Sonia Gandhi takes centrestage on N-deal
Consensus building within the UPA on the deal in defiance of the Left and at the risk of early elections is proving to be difficult, reports Saroj Nagi. Audio: HT's takedelhi Updated: Jun 24, 2008 12:06 IST
Consensus building within the UPA on the India-US nuclear deal in defiance of the Left and at the risk of early elections is proving to be difficult even with Sonia Gandhi taking the centrestage to resolve the vexed issue. Audio: HT's take
The UPA leaders who drove down to 10 Janpath on Monday included NCP’s Sharad Pawar, RJD’s Lalu Yadav and LJP’s Ram Vilas Paswan. Pawar was later closeted at his residence with CPM general secretary Prakash Karat for over an hour.
Coupled with Prime Minister Manmohan Singh’s vigorous defence of the deal, the outcome of Sonia’s meetings with the UPA allies made doubly difficult her task of blending national interest with the political interests of the coalition she presides over.
In separate interactions with Sonia, the allies backed the deal but advocated a dialogue with the Left to avoid early elections. Weighing heavily on their minds were the rising prices, without controlling which they saw little prospects in the polls.
This inflation issue was flagged by RJD chief Lalu Yadav, who had recently told HT that the deal was in national interest that has to be given precedence over party ideology.
Emerging from the meeting, the three points Lalu made were: the time is not right for elections; there is need to contain inflation and nothing should be done to dilute the 2004 mandate of keeping the BJP out of power.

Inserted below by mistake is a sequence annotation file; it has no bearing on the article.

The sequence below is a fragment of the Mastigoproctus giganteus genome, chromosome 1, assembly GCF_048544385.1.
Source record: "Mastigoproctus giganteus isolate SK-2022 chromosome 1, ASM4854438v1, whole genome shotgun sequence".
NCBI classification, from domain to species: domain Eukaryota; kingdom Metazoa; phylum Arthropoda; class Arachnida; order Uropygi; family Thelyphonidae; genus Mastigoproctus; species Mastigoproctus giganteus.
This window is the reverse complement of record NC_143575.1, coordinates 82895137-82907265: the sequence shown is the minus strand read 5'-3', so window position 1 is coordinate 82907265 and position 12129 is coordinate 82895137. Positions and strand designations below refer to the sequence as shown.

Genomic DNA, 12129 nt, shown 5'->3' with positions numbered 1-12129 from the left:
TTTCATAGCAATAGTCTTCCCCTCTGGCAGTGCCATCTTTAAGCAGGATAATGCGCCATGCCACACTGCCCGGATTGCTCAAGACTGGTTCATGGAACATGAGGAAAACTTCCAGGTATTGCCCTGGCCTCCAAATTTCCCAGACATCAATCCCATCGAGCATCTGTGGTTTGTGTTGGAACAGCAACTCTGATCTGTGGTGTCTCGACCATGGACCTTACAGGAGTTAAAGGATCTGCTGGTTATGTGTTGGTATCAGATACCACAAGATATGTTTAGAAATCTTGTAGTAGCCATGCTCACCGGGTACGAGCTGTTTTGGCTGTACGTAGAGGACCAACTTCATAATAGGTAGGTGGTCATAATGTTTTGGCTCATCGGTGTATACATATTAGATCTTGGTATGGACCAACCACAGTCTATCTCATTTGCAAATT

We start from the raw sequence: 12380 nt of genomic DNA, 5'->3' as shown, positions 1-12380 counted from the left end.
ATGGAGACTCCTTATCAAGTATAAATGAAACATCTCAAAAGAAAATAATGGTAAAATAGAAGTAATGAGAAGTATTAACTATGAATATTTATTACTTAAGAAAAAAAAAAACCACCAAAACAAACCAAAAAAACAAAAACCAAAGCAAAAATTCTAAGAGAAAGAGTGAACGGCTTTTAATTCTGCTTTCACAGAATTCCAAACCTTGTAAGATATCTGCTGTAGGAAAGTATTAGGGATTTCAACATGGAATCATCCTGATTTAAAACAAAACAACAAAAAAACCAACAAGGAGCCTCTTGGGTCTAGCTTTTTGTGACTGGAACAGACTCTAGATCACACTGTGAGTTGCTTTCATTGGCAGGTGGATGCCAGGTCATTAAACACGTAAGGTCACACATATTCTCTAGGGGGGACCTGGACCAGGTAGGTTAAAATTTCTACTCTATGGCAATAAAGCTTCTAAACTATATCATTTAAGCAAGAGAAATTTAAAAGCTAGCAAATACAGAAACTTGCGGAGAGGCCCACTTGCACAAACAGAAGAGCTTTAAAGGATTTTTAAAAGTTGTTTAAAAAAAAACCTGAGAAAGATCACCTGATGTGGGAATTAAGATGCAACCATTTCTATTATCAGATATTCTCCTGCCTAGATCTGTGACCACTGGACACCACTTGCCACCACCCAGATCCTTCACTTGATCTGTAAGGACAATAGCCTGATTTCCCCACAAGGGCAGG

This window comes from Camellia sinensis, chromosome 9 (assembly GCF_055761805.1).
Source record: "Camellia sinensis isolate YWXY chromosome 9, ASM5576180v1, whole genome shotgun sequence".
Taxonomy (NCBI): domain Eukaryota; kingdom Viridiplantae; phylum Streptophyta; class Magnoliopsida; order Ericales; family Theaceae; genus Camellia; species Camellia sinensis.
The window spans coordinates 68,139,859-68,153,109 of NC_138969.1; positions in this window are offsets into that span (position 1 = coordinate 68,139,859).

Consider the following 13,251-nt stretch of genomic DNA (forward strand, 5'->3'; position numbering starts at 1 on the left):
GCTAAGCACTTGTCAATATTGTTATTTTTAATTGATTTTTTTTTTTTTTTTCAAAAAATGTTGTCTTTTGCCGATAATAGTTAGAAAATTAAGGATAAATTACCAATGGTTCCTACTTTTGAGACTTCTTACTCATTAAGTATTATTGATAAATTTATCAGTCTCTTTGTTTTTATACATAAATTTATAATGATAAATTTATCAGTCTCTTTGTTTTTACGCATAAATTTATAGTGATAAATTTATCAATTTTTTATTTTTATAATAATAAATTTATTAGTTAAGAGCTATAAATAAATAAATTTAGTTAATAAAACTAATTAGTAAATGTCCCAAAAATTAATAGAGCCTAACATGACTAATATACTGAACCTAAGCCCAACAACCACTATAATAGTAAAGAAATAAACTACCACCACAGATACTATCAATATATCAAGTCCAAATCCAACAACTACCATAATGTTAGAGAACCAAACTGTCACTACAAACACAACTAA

On the Left's apprehensions that the US would use the deal to compromise India's foreign policy, Lalu said the deal wasn't just about dealing with Washington; it would open the gates for nuclear trade with countries like France and Russia.
On his part, Pawar was tight-lipped about his discussions with Sonia and Karat. "In a democracy, dialogue is both important and necessary," was all he said, adding, to a query, that he was hopeful that a "way out" would be found through dialogue.
Sources close to Pawar said the NCP leader appreciated the government's compulsions to push the deal and the Left's reasoning against the move. He felt the parting of ways, if at all, with the communists should not be bitter -- as there might be a need to work with them after the elections.
Counted among those who worry over the minorities' reaction to the deal, Paswan advocated the seemingly difficult middle path of accommodating the Left and having the deal. "The government is not going. We will remain together. There is nothing that cannot be resolved with dialogue," he said.
In this context, there has been some talk of certain formulae being mooted to break the logjam but there has been no agreement on them so far.
With no assured backing from the 39-member Samajwadi Party, whose support can help the UPA get within striking range of a simple majority in Lok Sabha, the lack of consensus in the ruling coalition could be interpreted as a setback of sorts for the Congress.
The government cannot take the risk of a trust vote in the House without the pre-requisites of committing the UPA constituents to the deal and seeking on that basis the backing of the SP.
But here too, the sailing isn't smooth as Mulayam Singh Yadav, whose party opposed the pact in the House, was non-committal on rethinking its line without consultation with its UNPA allies, including the anti-Congress TDP and the INLD.
DMK chief M. Karunanidhi's final word on the deal would also have to be factored in by the UPA chairperson. There was no immediate confirmation of an early visit to Delhi by the Tamil Nadu chief minister to help settle the issue.
The crucial UPA-Left meeting on the deal remains scheduled for June 25 though Pawar would then be in London. But the panel's convenor, Pranab Mukherjee, will return from Australia by then and another important Congress interlocutor AK Antony has cancelled a foreign tour to be at hand for consultations.